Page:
“Do I HAVE to run?”

“Yes!”

“NOOOOO!!!”

Okay, so many years back, this short, dramatic dialogue was between me and my swim coach. Just thinking about running made me sweat (and that was before the workout began). Imagine what happened when I actually ran! NOT PRETTY, but that wasn’t to say that I had terrible running form because honestly, I didn’t.  I ran quite well, in fact. I was smooth and efficient, practical in my pacing, and very willing to commit to the distance (despite hating it the entire time). I had lots of speed, too, and at one point or another I held the mile record for my middle school.

Impressed?

Well, I wasn’t! No amount of running success made me like it ANY better and no sum of compliments made me willing to race around a track over and over again either.

Random people would say, “You need to get that girl on a track team!”

My mom would respond, “Well, I really don’t think Kristin enjoys running that much.”

And I would counter, “THANK YOU MOMMY!” (Of course with a huge smile on my face)

Where am I going with this? (I’m glad you asked)

What I’m trying to explain is that my first experiences with running were intense; therefore, I adopted the idea (at a very young age) that running was TORTURE: I didn’t run because I wanted to, I ran because I HAD to. Growing up as a swimmer, gymnast, and dancer, running was a means to staying in shape, something that my coaches made me do even during the off season (usually during summer on very hot days). This did not sit well with me, so the more I was forced to run, the more I hated it.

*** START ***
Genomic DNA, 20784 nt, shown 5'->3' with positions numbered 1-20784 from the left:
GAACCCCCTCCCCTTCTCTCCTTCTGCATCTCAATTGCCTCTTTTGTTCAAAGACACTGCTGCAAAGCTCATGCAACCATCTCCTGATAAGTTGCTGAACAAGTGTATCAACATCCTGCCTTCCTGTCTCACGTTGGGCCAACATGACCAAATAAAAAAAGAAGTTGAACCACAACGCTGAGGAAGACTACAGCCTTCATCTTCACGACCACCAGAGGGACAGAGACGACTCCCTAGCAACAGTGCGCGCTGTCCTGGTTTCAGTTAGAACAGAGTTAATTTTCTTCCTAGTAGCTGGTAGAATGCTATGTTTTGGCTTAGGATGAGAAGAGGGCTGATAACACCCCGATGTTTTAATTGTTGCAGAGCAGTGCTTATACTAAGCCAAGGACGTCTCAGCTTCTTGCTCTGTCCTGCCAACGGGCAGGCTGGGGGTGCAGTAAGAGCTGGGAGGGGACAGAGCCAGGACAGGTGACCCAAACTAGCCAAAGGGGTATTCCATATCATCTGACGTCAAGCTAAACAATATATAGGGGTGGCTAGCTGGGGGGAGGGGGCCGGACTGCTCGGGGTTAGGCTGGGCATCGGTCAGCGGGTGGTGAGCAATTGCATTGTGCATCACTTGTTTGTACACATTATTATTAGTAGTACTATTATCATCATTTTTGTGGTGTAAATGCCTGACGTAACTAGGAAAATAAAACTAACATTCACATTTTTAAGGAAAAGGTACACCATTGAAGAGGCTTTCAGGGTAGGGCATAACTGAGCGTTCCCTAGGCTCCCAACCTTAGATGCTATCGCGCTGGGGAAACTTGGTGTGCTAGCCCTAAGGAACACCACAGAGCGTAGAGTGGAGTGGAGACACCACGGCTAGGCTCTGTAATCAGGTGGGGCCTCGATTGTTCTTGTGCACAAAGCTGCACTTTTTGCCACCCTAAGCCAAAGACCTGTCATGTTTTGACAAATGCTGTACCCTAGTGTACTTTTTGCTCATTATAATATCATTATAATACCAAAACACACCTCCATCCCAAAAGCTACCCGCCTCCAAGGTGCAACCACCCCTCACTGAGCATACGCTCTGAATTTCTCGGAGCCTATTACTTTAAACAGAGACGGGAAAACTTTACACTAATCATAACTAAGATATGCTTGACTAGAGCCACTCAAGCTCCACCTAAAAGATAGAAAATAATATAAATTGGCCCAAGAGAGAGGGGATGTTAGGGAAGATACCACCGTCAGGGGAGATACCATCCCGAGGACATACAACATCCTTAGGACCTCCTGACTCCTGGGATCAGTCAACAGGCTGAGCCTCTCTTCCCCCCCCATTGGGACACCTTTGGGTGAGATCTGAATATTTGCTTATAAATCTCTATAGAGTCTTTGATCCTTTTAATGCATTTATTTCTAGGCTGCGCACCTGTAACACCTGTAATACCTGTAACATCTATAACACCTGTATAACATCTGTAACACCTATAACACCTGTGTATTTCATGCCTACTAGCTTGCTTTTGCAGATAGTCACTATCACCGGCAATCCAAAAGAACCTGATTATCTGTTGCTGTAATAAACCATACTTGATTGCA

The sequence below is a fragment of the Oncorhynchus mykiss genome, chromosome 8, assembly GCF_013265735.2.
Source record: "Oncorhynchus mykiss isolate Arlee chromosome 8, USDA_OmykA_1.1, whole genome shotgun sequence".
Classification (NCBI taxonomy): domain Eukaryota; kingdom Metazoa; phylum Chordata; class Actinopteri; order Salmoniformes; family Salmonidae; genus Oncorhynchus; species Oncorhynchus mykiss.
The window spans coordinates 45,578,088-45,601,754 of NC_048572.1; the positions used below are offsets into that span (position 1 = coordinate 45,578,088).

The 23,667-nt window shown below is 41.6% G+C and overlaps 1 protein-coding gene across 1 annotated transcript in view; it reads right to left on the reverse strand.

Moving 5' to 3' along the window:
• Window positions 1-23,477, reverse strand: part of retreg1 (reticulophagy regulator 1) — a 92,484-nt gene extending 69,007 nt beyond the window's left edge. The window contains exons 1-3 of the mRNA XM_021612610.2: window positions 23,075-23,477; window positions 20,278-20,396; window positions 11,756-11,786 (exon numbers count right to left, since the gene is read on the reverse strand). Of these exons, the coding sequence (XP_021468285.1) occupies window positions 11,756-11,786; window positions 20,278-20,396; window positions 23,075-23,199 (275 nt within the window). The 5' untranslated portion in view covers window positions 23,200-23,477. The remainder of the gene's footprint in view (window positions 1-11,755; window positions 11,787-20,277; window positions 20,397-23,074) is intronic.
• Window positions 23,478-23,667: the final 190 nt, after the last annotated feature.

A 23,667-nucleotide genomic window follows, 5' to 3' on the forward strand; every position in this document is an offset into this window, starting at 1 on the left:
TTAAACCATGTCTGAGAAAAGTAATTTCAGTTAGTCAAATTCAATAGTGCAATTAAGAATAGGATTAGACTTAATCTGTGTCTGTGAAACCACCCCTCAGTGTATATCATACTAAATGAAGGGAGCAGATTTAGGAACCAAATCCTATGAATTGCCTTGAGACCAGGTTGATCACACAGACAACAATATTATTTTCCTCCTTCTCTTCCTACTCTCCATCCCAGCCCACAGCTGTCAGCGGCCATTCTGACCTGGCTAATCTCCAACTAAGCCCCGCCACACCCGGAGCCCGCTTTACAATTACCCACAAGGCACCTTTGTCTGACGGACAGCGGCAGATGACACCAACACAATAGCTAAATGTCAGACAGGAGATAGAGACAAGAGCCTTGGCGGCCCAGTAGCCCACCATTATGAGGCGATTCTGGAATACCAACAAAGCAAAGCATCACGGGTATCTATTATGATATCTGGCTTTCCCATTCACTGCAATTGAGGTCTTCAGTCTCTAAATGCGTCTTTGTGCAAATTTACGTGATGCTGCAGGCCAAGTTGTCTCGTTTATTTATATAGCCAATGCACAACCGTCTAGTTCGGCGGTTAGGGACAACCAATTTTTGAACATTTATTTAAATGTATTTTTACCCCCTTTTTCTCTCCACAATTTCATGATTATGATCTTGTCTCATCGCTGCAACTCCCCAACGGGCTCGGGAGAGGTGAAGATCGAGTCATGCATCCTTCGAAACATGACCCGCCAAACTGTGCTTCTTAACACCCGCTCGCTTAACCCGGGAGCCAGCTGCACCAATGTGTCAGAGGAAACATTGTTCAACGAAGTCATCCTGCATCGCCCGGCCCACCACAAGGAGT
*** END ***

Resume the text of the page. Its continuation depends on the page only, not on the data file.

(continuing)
I remember running around and around… and around and around my gymnastic gym’s pebbly parking lot in a hundred degree weather thinking WHAT A WASTE OF TIME it was to be running in circles versus running across a fun, bouncy floor into a round-off, back handspring, layout. I mean REALLY! What could be better than bouncing while running? That just makes running worthwhile! Okay, so it’s not quite as fun as running on a trampoline, but still it’s way (WAY) more interesting than running on hard, little rocks. OUCH!

Another not so fond memory of running is thinking about all the aches and pains I had: Trust me; switch leaping across a hard dance floor, then running three miles on rigid, uneven pavement is definitely not something you want to try. It hurts, plus, is very bad on your knees (yet another reason running was not my #1). There were many moments while growing up I wondered whether my knees would make it and let me just say, to my dismay, I found out the hard way in college.

So as I grew up and into a young college going lady, I saw lots of students running around campus. These images of non student-athletes running on their own free will made me question, “WHY???!!!” I didn’t understand what it was about running that made it so appealing to people. I came to the conclusion that they must be running (on their own free will nonetheless) because of its calorie burning benefits, you know, so that they could eat that huge piece of good old dining hall pizza. Right?!?